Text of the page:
By Laura Rowe
When four visiting women’s basketball teams pull up outside the Quandt Fieldhouse in March, it will mark history. For one, it will be a milestone event for each player. Also as a point of pride, the tournament brings national recognition to our local university, and many visitors and added revenue to Stevens Point.
But historically, the event puts the spotlight on the growth of women’s collegiate athletics. Forty years ago, there was no women’s university division basketball.
“There weren’t a lot of opportunities for women in sports in the 1970’s,” UW-Stevens Point women’s basketball coach Shirley Egner said. Instead, the Girls Athletic Association (GAA) fostered a friendly “play date” social atmosphere for female players. There was no competition, she explained, with girls allowed only to play three-on-three games at half-court.
“Afterwards, we would have punch and cookies in the school cafeteria. It just made no sense. It was a social event for women. It was not an athletic event.”
Egner wants the experience of women athletes here during the NCAA Division III Basketball Championship to be much different than that.
“We want to give each student athlete the experience of a lifetime,” she said, adding that for most, it will be the highlight of their basketball career.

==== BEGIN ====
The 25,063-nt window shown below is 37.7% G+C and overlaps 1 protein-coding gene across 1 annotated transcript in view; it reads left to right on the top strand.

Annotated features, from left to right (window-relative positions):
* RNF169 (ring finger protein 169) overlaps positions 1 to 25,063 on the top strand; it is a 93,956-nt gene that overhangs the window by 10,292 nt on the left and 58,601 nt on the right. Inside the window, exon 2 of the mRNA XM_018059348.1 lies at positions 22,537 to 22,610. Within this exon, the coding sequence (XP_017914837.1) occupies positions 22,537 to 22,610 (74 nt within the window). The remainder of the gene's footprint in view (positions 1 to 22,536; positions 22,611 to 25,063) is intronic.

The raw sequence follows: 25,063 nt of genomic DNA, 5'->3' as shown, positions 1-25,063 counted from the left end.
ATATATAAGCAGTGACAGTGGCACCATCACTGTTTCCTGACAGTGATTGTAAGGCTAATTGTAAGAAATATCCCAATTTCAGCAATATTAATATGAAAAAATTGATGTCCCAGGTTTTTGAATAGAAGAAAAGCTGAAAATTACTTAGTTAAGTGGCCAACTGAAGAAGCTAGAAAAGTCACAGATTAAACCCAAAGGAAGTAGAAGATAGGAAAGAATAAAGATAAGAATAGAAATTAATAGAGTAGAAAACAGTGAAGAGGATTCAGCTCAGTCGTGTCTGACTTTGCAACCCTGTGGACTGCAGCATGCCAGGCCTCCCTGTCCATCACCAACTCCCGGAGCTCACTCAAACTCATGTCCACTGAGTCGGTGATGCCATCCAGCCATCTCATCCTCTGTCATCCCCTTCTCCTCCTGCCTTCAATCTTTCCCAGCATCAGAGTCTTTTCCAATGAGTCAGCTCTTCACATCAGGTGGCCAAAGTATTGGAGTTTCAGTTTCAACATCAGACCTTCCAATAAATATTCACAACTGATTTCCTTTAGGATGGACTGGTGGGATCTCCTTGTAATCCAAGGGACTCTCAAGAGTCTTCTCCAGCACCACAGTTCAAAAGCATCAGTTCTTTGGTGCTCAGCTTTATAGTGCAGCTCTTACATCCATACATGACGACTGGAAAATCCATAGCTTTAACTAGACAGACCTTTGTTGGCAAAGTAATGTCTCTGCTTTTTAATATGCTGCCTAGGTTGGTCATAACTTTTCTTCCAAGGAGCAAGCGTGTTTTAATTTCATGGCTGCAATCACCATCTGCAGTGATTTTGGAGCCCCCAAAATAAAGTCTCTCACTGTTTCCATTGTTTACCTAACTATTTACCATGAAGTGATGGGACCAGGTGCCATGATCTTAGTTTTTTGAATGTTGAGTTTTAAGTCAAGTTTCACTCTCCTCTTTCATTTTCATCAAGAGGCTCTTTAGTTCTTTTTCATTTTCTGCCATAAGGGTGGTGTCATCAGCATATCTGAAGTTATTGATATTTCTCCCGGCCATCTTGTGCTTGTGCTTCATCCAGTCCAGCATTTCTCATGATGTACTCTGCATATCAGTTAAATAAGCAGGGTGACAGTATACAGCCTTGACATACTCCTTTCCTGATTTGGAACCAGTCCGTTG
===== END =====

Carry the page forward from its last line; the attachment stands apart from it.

UWSP will host the NCAA Women’s Basketball Division III Championship national semifinals and championship games March 21-22 at Quandt Fieldhouse.
“This event provides a platform for our university and community to promote and support the game of women’s basketball,” Egner said. “Having participated in two Final Fours, we are honored and welcome the opportunity to be a part of something so special.”
”This event will bring our university a tremendous level of regional and national exposure,” Daron Montgomery, director of athletics said. “Hosting these championship games will be an opportunity for our entire university and community to roll out the red carpet to welcome dozens of student-athletes, four participating institutions, and hundreds of fans and visitors to Stevens Point.”
In preparation for this event, the university also has taken the opportunity to educate both students and the public regarding the history of women’s sports in the U.S.
“We hope to show students that you can love basketball, but it also has deeper levels of meaning,” said Nancy LoPatin-Lummis, PhD. LoPatin-Loomis serves as director of general education at UWSP and is a history professor. She said many college students today aren’t aware of Title IX, the federal civil rights law that prohibits sex discrimination
in education. Title IX is a law passed in 1972 that requires gender equity for boys and girls in every educational program that receives federal funding.
“Before Title IX, the primary physical activities for women were cheerleading and square dancing, “ Egner said. “Only one in 27 girls played high school sports. There we no athletic scholarships and female college athletes received two percent of overall athletic budgets.”